Sunday, October 30, 2011

D.C. is no haven for recent law grads

When I was getting ready to graduate, several well-meaning people told me that Washington, D.C. was the place to look for jobs.  The federal government isn't getting any smaller, after all.  And I am told that there is a slightly higher percentage of people with law degrees working in non-attorney positions by choice in D.C.

My friends on the ground in D.C. told a different story. The market, they explained, is completely saturated.  There are a ton of law schools in the local area, not to mention graduates from top tier schools coming to D.C.  

This article in the Washington Examiner tends to validate their position.

Quick quote:
 "Here in the District, the situation is not as dire, but many are settling for jobs that fall short of the glamorous gigs they envisioned while piling up thousands of dollars in student loans."
 That's a bit of an understatement.  I can't help but speculate that the reason the situation in D.C. does not seem as dire is that people probably consider unpaid work "employment."    Unpaid internships are rampant in D.C., and I know more than one graduate of a D.C. area law school (not Georgetown) currently working for free.

The moral of the story:  a) Avoid law school like the plague.  b) Don't expect to do any better in D.C.

Thursday, October 13, 2011

If you're not the 99%, what are you?

I have not said anything about the Occupy Wall Street movement yet.  Part of the reason for that is that in a movement so expansive, it is hard to make generalizations about the participants or their motives.  We don't know what path the protests will end up taking, and so I can't really take a stance yet.  But I encountered this picture online and it made me really sad.

I applaud this young woman (I'm going to guess it's a woman based on the handwriting) for her wise financial decisions.  But what I can't applaud is the lack of any kind of sympathy for the situation that many of her classmates are about to find themselves in.  Not everyone has parents who are able to give them sound financial advice.  It's very easy for a 17 or 18 year old to sign the dotted line and go to their "dream school" without understanding the consequences.  Then, once they get to said dream school, they are inundated with credit card offers driving them further into debt.  How hard is it to see that that is predatory?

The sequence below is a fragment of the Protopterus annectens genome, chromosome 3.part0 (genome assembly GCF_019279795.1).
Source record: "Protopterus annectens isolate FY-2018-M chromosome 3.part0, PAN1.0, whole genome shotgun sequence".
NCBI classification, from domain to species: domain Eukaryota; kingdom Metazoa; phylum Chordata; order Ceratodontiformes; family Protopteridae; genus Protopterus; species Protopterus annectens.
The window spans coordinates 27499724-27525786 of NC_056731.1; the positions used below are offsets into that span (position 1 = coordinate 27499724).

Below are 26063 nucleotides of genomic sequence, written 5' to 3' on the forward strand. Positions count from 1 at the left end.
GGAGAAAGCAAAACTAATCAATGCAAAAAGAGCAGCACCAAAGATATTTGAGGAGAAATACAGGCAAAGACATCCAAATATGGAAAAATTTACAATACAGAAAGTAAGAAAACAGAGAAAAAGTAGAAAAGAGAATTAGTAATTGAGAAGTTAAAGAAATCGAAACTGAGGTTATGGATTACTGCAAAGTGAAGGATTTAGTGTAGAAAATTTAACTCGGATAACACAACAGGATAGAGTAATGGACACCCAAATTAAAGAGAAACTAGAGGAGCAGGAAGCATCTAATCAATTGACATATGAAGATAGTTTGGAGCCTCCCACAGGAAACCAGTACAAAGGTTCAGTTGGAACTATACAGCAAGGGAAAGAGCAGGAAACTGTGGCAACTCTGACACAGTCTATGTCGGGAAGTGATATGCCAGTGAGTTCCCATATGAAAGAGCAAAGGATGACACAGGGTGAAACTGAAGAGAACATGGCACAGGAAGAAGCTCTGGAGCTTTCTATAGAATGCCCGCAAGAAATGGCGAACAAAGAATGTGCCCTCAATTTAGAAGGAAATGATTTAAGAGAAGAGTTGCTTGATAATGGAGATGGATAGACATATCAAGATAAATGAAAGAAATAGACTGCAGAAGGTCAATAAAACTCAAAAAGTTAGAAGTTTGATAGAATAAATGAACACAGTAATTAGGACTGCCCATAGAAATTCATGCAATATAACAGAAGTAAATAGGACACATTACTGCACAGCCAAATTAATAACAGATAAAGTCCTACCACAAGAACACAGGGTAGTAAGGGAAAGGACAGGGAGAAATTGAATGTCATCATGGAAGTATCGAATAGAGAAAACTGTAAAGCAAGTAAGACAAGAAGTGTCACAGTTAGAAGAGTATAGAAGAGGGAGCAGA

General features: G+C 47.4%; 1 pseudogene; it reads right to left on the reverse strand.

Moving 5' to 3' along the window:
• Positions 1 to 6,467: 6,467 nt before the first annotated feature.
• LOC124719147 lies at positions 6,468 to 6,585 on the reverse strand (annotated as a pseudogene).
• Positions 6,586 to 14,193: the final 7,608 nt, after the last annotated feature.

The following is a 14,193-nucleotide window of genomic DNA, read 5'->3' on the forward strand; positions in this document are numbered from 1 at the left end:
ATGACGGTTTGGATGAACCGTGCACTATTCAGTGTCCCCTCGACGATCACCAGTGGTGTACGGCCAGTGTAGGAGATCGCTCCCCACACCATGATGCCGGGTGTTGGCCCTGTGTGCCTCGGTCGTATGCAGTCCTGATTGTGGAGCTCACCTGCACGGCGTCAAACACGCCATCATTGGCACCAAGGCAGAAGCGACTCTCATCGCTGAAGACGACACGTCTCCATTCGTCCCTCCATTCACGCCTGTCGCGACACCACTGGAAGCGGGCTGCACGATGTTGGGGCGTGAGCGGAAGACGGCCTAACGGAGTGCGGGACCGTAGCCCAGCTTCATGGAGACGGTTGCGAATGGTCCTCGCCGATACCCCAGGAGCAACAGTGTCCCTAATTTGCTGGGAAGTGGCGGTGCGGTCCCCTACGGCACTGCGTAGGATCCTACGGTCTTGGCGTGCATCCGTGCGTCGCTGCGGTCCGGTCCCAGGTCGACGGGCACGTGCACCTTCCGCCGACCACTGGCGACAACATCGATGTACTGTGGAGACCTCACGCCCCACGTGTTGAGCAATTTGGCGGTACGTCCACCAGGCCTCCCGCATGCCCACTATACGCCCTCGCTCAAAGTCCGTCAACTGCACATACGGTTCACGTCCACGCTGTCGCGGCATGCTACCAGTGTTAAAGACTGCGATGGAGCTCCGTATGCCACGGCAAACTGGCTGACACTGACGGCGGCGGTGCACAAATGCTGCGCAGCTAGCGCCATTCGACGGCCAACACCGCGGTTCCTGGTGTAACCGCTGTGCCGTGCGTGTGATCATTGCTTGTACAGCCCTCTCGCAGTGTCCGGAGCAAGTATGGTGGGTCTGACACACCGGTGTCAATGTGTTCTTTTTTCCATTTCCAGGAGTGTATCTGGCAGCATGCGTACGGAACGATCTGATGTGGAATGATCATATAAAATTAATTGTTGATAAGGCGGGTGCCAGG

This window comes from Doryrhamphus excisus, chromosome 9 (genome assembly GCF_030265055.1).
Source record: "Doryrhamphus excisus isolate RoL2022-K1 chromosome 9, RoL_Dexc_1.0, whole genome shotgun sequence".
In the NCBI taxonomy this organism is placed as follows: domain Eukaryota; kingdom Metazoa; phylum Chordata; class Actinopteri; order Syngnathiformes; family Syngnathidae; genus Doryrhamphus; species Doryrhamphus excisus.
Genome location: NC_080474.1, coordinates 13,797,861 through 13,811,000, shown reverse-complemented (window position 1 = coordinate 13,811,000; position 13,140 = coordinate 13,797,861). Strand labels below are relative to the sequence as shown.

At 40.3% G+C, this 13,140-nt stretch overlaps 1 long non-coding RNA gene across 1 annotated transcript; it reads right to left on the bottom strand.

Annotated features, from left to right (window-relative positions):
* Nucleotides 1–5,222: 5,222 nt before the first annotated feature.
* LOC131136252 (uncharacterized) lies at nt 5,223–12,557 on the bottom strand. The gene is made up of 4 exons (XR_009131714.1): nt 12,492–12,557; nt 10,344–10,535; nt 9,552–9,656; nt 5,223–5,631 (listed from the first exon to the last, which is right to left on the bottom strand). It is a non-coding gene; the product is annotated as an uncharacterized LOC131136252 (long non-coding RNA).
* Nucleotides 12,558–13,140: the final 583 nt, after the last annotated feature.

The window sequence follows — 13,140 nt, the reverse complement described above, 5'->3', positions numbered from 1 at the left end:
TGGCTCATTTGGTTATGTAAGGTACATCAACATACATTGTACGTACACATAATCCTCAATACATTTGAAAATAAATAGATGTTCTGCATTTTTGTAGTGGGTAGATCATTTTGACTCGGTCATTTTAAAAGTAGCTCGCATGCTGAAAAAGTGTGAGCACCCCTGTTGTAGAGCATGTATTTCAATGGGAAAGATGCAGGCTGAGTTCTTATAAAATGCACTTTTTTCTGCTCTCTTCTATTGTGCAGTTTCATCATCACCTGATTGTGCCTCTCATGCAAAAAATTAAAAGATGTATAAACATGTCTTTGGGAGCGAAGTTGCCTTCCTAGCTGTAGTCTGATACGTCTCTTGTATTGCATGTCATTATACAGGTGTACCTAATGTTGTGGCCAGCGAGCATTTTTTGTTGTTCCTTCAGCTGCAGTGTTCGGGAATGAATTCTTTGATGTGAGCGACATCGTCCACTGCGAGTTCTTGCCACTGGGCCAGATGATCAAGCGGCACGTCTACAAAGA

Another flaw is that this person equates working their "@$$" off with results.  Those of us who bought into the law school scam know that that is not necessarily the case.  Education and hard work are not the surefire recipe for success anymore, if they ever were.

I agree that people should not go into debt for higher education.  But that was not quite so clear cut when many of us were going to school, and it is vitally important that the word get out there about the pitfalls of student loan debt, so young people graduating from high school now do not become victims of the same mistake.  If Occupy Wall Street manages to convey that message, it will have accomplished something.

Monday, October 3, 2011

I'm overdue for an update!

Well I know I promised to continue posting, and let me assure you that my week and a half long absence is not indicative of what is to come.  I will continue posting but it has taken me some time to get into the swing of things.

Let me first say that I really, really like my job so far.  It is a cool place to work and I even find the work challenging.  (In a good way!)  I hesitate to say this, because I don't want to undermine my fundamental message, but I think that my legal education is coming in handy in this position.  Here's the thing:  They tell you that law school teaches you a new way of thinking, and a new way of problem solving, that is useful even in a non-legal position.  This might come as a shock, but I think that is absolutely correct.  The problem is that there is almost no way you will be able to convince non-legal employers that you are not a flight risk.  So even if you gain some useful skills in law school (which, despite my anecdotal evidence, his highly debatable), you will be hindered in your job search by the JD.  You know where else you gain useful skills?  In the workforce.  If you are fortunate enough to have a job in this economy, stay there.  I would trade the marginally useful critical thinking skills I gained in law school in a heartbeat, if it meant I could have those years of my life back.

I know I'm a broken record.  But it truly can't be said enough:  Don't go to law school if you don't want to be a lawyer, and make sure that you know what the practice of law entails before you decide you want to be one.  That's as close to a golden rule as I can get.

Things are looking up, guys.